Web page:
In communities with high seroprevalence, vaccines will augment natural immunity by boosting antibody titres and broadening immunity. Whether one or two doses of vaccine administered on the background of previous infection have equivalent vaccine efficacy is unclear at the moment and will depend on whether prevention of infection or severe disease is being evaluated, the nature of the variant circulating following boosting and the length of follow up, as persistence of immunity may vary by dose. High-risk individuals, irrespective of their serostatus, are likely to require at least two doses.
Relatively little is known about differences in natural immunity induced by primary infection with the different variants. What is clear is that asymptomatic infection is associated with lower subsequent virus-specific IgG concentrations compared to those with symptomatic infections, and this variation in the magnitude of the immune response to natural priming, as well as the variant causing the infection, may be relevant to subsequent vaccine responses and influence vaccine efficacy. In vaccinated individuals, breakthrough infection with Omicron appears to induce less neutralizing antibody than Delta and this may be true for primary infection too. Prior vaccination has also been shown to imprint serological responses towards the ancestral strain contained in the vaccine8, although the biological relevance of these differences in variant-specific antibody levels in the absence of robust correlates of protection is unclear.
The discussion around herd immunity and the reduction of viral transmission has understandably focused on neutralizing antibodies with their potential to prevent viral entry into human cells and stop infection. Although T cells have been described that can abort infection, they appear to be rare in the general population9. T cells are thought to have an important role in mediating protection against severe disease rather than infection, while also providing help to B cells to make antibodies. These separate but related functions of the humoral and cellular immune systems are reinforced by the observation that the decline of vaccine effectiveness parallels the drop in serum neutralizing antibody titres. By contrast, the relative persistence of peripheral SARS-CoV-2-specific CD4+ and CD8+ T cells10 is consistent with a slower decline in protection against severe COVID-19 and may contribute to modifying disease severity following reinfection with VOC. T cells may retain the ability to protect against VOC disease by virtue of the fact that mutations in the variants appear to largely spare T cell epitopes. T cell immunity may explain the low mortality following Omicron infection in communities with high seroprevalence and/or high vaccine coverage compared to the high mortality rates seen in settings where both vaccine coverage and natural immunity, owing to stringent lockdowns, are low.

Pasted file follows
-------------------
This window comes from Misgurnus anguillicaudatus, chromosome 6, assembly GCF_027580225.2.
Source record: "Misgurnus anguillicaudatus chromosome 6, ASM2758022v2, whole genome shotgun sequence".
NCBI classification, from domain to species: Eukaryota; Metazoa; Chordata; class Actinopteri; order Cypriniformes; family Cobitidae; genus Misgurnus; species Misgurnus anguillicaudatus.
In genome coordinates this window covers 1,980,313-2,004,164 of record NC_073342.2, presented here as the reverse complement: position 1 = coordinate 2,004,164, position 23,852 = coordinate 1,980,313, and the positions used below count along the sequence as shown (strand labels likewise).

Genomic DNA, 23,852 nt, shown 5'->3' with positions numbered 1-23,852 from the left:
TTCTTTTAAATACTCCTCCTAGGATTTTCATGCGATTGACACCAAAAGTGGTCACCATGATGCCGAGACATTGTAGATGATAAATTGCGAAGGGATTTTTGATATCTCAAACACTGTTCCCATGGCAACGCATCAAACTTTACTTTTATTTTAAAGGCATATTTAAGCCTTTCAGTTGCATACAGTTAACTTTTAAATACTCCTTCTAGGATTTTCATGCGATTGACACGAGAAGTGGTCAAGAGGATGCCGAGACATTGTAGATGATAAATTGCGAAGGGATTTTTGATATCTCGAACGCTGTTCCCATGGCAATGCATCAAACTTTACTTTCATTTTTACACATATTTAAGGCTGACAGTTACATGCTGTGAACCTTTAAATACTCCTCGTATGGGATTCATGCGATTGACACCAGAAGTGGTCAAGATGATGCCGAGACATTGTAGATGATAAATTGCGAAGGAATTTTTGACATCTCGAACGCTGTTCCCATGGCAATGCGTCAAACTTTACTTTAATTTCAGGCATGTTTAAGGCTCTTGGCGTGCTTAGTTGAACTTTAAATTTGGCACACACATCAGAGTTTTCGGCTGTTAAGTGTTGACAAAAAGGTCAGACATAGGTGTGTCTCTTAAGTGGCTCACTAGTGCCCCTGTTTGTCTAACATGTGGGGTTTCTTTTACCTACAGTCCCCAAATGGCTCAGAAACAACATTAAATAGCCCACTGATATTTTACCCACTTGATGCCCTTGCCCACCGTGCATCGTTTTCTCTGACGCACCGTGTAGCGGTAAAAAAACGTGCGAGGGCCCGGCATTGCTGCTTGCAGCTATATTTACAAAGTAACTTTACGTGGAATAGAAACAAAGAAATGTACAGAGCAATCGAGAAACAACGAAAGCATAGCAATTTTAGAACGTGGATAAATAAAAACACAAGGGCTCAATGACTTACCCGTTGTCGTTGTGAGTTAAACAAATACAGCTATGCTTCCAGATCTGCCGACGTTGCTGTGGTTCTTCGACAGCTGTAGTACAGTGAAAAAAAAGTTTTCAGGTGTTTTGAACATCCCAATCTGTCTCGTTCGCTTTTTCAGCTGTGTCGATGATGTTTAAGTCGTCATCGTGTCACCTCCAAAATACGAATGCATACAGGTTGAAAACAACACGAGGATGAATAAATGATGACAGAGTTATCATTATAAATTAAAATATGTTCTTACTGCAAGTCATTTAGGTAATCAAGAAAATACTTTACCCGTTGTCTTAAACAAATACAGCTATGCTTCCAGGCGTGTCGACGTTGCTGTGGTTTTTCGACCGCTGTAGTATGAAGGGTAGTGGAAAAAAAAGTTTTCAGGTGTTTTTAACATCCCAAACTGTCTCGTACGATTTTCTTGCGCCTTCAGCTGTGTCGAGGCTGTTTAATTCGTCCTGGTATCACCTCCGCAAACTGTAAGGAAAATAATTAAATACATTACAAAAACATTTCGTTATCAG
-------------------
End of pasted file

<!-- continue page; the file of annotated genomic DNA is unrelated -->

Generating robust immunity to SARS-CoV-2 in the future is a priority in case new VOC emerge. In the short term, this is likely to involve harnessing the power of ‘hybrid immunity’, that is, intelligently augmenting widespread natural immunity with the rational use of existing vaccines. This could include optimizing the use of existing vaccines by adopting heterologous schedules utilizing vaccines from different platforms to maximize the breadth of vaccine-induced immunity. In the future, this may involve novel vaccines, perhaps with antigens from multiple variants or a pan-SARS-CoV-2 ‘variant proof’ or even pan-sarbecovirus vaccine, possibly delivered mucosally to optimally interrupt transmission.
The global death toll of 6.15 million attributed to SARS-CoV-2 could have been much higher were it not for efficacious vaccines. With 491 million global cases, it could have been much lower if herd immunity had been achievable. Sadly, thus far it hasn’t been.
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The author declares no competing interests.
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Goldblatt, D. SARS-CoV-2: from herd immunity to hybrid immunity. Nat Rev Immunol 22, 333–334 (2022). https://doi.org/10.1038/s41577-022-00725-0